HL Deb 16 July 1869 vol 198 cc1-3

Order of the Day for the Second Reading, read.


, in moving that the Bill be now read the second time, said, its object was to extend the principle of the Act of 1865, the policy of which, originated by the noble Duke behind him (the Duke of Somerset), was deliberately approved by Parliament. That Act admitted to the benefits of the Hospital all seamen and marines as long as they were infirm and helpless, and it established a system of out-patients, giving the inmates the option of returning home, and offering to all seamen fifty-five years of age, who had been for five years naval pensioners, a pension of 5d., and to all seamen seventy years of age, who had been ten years naval pensioners, 9d. a day. Within the last three or four months this great boon, which applied to seamen whether they had been in the Hospital or not, had been carried out. The present Bill was to be read by that Act. It proposed no alteration in the terms of admission, but it went a Little further with regard to out-patients, offering resident inmates, if they chose to return to their homes, the retention of their naval pension of 5d. or 9d. a day, and also such further special pension as, if they had been inmates before the 1st of January last, would make up the sum to £36 10s. a year, and if admitted since to £27 10s. a year. The 4th clause allowed invalids who had been admitted to the benefits of the Greenwich. Hospital infirmary the same advantages; but the pension would be granted only as long as they were infirm and helpless. The system of out-patients was recommended in 1860, by the Commission presided over by Sir William Hutt, and in 1864 the noble Duke behind him (the Duke of Somerset) wrote a celebrated Memorandum upon it, which resulted in the Act of 1865. In October of that year, when it came into force, 987 out of 1,382 in-pensioners at once left, of whom only thirty-one had returned; and their health had much improved, the death-rate being now only 6.4 per cent, as compared with an average for twenty years of 12.3 per cent. The income of the Hospital was now between £137,000 and £138,000, and in the present year it was proposed to expend £13,000 on the infirmary, it being calculated that 200 men would remain there, though he believed the number would really be much less. With reference to the "Greenwich sixpence"—a monthly contribution which every merchant seaman up to 1834 was obliged to make—the Admiralty had felt that the men who had thus contributed had an equitable claim, though not a legal right, and they, therefore, proposed to pay over £4,000 per annum to the Board of Trade, for the benefit of men who had contributed for ten years prior to 1834, and who were at that time eighteen years of age. The recipients would, therefore, be upwards of sixty years of age; and as the pensions allotted lapsed the funds would be applied to out-pensions for the seamen of the Royal Navy. The buildings it was intended to utilize for purposes connected with the naval service, by assigning them to some department of the Government or to any charitable society. Even if no rent were received, a sum of £5,000, now expended in keeping up the Hospital, would thus be saved; the right, however, of resuming possession at a month's notice would be reserved to the Admiralty. The noble Earl concluded by moving that the Bill be now read a second time.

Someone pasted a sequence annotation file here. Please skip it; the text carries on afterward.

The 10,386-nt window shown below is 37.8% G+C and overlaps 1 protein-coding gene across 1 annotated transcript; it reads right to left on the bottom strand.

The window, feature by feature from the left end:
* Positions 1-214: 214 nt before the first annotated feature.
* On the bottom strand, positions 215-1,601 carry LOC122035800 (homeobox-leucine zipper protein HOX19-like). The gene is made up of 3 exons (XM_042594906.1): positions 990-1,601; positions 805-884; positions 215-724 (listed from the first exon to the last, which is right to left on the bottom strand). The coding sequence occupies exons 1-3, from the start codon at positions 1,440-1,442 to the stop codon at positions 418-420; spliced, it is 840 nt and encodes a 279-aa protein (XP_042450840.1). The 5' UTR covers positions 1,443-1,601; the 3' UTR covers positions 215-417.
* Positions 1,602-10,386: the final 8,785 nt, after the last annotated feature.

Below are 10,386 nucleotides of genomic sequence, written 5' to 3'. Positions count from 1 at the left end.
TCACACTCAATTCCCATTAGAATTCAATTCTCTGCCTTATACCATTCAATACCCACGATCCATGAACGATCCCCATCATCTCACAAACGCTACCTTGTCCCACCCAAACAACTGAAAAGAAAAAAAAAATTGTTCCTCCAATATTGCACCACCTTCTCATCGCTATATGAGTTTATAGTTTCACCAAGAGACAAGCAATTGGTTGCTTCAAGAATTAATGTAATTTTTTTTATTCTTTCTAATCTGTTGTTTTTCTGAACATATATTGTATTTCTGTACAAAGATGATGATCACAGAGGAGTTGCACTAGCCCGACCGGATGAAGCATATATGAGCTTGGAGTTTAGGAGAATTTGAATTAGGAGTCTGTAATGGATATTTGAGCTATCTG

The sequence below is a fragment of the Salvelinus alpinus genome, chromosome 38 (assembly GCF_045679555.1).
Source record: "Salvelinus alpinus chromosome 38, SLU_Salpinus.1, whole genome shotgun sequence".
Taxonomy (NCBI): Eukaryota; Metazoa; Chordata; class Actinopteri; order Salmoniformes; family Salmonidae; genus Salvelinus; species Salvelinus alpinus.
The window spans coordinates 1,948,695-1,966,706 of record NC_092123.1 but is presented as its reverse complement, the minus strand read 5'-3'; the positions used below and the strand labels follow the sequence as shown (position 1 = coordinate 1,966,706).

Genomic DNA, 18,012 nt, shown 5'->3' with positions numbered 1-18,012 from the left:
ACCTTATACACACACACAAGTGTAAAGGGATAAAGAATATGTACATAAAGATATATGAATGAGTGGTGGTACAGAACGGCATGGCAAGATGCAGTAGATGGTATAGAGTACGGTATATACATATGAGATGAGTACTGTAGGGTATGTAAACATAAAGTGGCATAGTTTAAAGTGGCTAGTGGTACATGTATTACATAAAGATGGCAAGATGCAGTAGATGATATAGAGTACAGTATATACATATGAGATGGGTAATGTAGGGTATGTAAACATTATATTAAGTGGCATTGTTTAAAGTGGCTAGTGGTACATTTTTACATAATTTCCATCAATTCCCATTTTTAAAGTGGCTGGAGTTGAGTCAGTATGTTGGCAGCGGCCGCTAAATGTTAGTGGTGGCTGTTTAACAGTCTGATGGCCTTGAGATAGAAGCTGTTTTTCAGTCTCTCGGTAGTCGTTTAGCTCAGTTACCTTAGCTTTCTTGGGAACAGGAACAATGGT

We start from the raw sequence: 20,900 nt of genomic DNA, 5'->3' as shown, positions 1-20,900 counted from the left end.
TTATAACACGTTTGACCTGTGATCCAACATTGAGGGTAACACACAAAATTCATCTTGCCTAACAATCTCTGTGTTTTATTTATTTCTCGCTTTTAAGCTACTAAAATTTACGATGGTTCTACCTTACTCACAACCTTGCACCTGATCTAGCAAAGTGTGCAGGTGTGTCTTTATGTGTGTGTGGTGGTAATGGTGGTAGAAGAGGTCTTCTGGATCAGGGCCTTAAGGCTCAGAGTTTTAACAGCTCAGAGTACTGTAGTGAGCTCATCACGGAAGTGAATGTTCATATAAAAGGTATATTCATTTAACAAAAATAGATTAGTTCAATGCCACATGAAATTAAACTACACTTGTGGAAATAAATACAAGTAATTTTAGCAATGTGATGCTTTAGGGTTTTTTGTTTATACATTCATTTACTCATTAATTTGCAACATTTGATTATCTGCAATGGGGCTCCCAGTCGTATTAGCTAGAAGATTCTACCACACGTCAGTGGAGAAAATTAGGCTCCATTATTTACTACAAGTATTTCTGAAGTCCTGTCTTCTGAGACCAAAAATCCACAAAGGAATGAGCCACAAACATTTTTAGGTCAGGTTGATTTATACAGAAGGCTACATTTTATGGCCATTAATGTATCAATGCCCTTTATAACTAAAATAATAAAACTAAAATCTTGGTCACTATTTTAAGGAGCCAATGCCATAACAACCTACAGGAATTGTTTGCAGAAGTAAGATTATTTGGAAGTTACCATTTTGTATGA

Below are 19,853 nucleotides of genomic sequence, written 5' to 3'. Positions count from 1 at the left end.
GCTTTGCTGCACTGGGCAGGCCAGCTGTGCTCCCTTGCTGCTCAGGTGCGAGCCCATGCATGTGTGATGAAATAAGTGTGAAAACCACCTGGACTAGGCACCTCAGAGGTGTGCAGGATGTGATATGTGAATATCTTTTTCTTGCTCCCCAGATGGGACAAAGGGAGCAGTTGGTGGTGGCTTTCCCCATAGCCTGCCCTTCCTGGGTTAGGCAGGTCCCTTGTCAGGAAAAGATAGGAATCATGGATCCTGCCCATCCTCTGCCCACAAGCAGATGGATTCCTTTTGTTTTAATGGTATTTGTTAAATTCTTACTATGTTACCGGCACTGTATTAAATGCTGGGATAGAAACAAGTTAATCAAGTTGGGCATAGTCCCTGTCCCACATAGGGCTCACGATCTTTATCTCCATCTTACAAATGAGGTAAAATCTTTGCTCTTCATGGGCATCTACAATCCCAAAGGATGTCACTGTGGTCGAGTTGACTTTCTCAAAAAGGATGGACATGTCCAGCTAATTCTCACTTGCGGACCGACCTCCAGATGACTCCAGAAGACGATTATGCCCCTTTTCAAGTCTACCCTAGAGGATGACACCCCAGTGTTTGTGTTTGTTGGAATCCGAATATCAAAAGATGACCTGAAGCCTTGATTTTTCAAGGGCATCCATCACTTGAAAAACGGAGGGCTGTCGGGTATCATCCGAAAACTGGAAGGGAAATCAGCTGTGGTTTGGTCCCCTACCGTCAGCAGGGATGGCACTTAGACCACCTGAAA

Motion agreed to.

Bill read 2a accordingly, and committed to a Committee of the Whole House on Monday next.